Bonney Lake High and Newport High (Bellevue) to Nationals after winning the 2022 Invitational in Spokane
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The competition was hot at the Davenport Grand Hotel in Spokane, as the hotel welcomed the 2022 ProStart Invitational.
Six teams battled for culinary dominance with a trip to Washington, D.C., on the line for the first time since 2019.
ProStart is a hands-on, real-world, career-connected learning program, and students are mentored by industry leaders. Students not only receive career and technical education credits, but their industry mentors open doors for them when they are ready to enter the workforce.
The competition is not for the faint of heart. Each team has 60 minutes to complete a meal of an appetizer, main course and dessert. They must do it without electricity or running water. Not only do they rely on propane stoves, but hand-cranked blenders and ice cream machines.
The students must also display their knife skills, what they know about sanitation, kitchen safety and teamwork.
Ingenuity is also a factor, as students must problem-solve how to make sure all their meals are cooked within the allowed 60 minutes. The students at Bonney Lake High School placed a metal tray over their propane burner to fit more than one pot on the flame at once.
This year, the competing teams were:
- Bonney Lake High School, Bonney Lake
- Newport High School 1, Bellevue
- Newport High School 2, Bellevue
- Ferris High School, Spokane
- North Central High School, Spokane
- Lewis and Clark High School, Spokane
Newport High also sent over the only management team and they won an automatic trip to the national competition in Washington D.C.
Cynthia Monroe has been the culinary arts instructor at the NewTech Skills Center in Spokane for four years. This year was the first time she had acted as a judge for the competition, with the tough job of tasting desserts.
“I’m looking for different tastes and textures,” she said, adding that she was also looking for consistency in the plating of the dish. She also noted that baking is different from savory cooking.
“A recipe is a formula in baking,” she said, noting the science behind it.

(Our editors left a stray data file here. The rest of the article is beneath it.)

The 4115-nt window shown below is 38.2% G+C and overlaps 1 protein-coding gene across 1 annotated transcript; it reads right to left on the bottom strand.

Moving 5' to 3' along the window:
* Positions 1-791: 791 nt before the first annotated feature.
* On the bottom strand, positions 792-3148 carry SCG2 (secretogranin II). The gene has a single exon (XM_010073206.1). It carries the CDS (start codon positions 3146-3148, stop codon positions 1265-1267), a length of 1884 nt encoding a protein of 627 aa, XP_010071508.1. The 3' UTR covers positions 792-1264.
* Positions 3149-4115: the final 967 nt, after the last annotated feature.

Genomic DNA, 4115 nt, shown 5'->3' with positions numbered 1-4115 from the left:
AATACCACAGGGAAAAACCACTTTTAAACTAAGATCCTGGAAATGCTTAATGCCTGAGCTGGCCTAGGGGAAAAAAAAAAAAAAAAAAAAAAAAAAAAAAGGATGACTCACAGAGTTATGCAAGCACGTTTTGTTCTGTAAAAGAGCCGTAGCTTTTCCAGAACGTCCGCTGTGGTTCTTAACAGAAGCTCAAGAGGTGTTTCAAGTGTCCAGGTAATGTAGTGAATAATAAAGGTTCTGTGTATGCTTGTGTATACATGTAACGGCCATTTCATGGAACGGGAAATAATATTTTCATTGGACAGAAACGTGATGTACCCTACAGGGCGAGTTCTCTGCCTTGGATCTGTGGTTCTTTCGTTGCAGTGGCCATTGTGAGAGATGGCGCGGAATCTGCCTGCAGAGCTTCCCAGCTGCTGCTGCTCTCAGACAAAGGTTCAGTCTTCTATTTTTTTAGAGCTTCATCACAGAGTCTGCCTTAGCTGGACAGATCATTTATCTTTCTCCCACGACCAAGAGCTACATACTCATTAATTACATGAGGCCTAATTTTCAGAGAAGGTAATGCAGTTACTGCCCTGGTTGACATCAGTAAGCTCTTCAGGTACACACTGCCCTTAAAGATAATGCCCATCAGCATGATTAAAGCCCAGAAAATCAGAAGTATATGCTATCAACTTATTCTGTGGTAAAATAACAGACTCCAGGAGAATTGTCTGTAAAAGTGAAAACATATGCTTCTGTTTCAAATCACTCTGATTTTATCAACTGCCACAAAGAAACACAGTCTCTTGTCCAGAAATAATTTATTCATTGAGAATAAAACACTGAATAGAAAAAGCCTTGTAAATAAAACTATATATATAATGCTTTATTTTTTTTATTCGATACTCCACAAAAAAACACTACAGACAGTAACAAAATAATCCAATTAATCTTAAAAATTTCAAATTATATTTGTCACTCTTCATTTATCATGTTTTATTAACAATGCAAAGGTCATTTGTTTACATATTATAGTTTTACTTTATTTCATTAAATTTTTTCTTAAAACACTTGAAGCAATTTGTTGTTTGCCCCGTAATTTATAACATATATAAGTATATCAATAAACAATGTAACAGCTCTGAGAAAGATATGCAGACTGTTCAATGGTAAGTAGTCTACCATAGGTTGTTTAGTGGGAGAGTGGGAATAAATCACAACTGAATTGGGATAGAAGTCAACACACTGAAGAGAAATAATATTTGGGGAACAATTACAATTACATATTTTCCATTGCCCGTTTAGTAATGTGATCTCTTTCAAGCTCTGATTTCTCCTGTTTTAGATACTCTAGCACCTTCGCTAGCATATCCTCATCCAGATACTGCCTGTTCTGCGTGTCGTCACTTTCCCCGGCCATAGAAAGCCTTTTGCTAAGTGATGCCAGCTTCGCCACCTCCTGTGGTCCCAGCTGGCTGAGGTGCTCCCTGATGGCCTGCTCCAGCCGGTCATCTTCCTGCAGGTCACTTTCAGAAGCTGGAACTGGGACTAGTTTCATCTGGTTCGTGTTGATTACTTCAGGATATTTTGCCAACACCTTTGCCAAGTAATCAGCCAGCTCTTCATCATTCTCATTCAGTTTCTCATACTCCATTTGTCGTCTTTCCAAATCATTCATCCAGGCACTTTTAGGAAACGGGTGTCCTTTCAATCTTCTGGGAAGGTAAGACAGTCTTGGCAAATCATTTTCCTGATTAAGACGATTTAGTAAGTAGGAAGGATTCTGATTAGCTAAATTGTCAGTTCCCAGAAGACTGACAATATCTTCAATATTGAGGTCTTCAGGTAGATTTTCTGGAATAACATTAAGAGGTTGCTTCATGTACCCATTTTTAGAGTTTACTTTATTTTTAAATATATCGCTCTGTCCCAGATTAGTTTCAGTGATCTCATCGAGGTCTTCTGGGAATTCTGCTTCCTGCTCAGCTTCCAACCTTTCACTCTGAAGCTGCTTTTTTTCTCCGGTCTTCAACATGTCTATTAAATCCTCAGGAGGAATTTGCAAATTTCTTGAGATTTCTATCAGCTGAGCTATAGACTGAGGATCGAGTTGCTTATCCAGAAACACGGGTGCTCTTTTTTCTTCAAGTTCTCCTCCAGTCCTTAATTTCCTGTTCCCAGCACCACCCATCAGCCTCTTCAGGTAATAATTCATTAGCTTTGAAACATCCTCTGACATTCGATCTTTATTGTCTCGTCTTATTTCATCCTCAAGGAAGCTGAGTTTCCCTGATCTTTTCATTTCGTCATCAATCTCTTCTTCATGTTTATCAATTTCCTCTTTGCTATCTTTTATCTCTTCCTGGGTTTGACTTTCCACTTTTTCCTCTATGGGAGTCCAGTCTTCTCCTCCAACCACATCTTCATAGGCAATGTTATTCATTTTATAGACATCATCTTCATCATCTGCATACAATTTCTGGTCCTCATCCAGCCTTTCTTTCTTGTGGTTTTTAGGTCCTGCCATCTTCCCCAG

Teaching culinary arts to students through the pandemic has been a tough job for teachers. Ashley Grow has been at Ferris High School for three years, and she described the last two of them as intense. The students took the course because they wanted to cook but they couldn’t do that while taking those classes through Zoom and Teams. Grow sent a monthly kit to the students or the recipes to the parents so the students could cook alongside her over their computers.
Grow’s team didn’t decide to compete until January. In a normal year, they would have started practicing much sooner. The deciding factor in her team was one of her students, Aahanah Fischer. A senior this year, Fischer competed in ProStart when she was a freshman and really wanted to do it this year.
“I told her we can do it, but you have to take leadership,” Grow said. Fischer came through. She designed the menu; she taught the team the rules. It was extra challenging because the team didn’t have a mentor chef this year. Grow said she would have felt bad asking a chef to do it when the industry had to struggle so hard during the pandemic. But Fischer runs her own catering business on the side.
“She’s pretty passionate about it,” Grow said.
ProStart includes a curriculum in management, as well as culinary skills. This year, the team from Newport High School in Bellevue was the only management team, so they had the opportunity to learn what to improve upon for their national competition.
“We want to see you come back with some big championships,” said Phil Costello, owner-operator of Zip’s Drive-In in Spokane. Costello was joined by Brian Moreno, the owner-operator of McDonald’s Hamburgers in Othello.
This year, Bonney Lake High School took home first place and the opportunity to compete in Washington, D.C., on May 6-8. Newport High Team 1 came in second place, and North Central came in third.